Manure Manager

Features Applications Livestock Production Manure Management Other United States
Fly management strategies

May 30, 2017  by Casselton Veterinary Service Inc

May 30, 2017, Casselton, ND – Flies are proliferative and persistent creatures. They can lay 50-150 eggs every few days, and within a two-week period a population of 350 to 1,000 flies is in your horse barn.

No matter how many flies you swat or spray with a can, hundreds more drop from the rafters and buzz your ear and circle your head, waging an air raid on any living creature in the barn.

Flies play dirty, too. Flies are dirty little creatures thriving on manure, rotting feed and wet straw. These little buggers will land in a pile of poo and then fly to your to-go cup of coffee and land right on the lid when you haven’t even taken a drink yet.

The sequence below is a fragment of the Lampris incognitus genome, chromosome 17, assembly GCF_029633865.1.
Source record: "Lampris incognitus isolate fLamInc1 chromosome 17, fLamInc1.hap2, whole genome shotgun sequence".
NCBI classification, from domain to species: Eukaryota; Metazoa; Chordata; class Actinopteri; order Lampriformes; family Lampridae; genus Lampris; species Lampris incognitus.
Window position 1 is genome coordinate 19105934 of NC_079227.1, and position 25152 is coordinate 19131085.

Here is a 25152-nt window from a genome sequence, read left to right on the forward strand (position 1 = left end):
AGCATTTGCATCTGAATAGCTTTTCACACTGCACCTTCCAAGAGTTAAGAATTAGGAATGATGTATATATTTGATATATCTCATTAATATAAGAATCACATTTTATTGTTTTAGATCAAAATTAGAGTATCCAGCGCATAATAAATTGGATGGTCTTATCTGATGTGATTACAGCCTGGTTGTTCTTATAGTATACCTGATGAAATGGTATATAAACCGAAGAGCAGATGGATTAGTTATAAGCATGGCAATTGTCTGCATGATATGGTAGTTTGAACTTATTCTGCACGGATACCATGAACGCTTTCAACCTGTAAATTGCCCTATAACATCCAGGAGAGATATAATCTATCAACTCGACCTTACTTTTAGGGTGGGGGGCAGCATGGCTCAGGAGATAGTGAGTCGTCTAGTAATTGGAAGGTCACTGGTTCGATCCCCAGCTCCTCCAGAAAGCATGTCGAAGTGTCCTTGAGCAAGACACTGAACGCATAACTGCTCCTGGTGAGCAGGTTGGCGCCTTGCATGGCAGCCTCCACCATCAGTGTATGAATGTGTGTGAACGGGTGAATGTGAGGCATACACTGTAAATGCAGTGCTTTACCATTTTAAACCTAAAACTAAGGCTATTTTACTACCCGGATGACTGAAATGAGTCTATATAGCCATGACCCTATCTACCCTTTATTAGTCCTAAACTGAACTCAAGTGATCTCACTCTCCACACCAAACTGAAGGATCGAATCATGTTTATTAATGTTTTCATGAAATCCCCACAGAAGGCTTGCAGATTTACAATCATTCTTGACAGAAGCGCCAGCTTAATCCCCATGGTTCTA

Environmental management of fly breeding sites is the most beneficial and effective way to manage flies.


Couple environmental management with insecticides and fly predators, and you have a strategic plan of attack to stop the fly raid.

It takes about 2 weeks for fly eggs to become adult flies. Adult flies like to lay eggs in manure, rotting feed and wet bedding. If we can get rid of manure in the barn at least twice a week, replace stall bedding weekly and keep things dry, our battle with the filth flies are half done.

Pyrethrin-based premise sprays and animal sprays provide some temporary relief from the flies, providing days to weeks of fly-free zones.

Adding parasitic wasps to the premise will also help reduce the fly population. The stingless wasps will kill the fly pupae that are hiding in manure piles, old feed or soiled bedding.

The female wasps find the fly pupae, lay their own eggs in the fly pupae and when the wasp larvae hatch, they eat the fly pupae. Fortunately, the wasps won’t sting animals or humans and are just interested in flies. READ MORE


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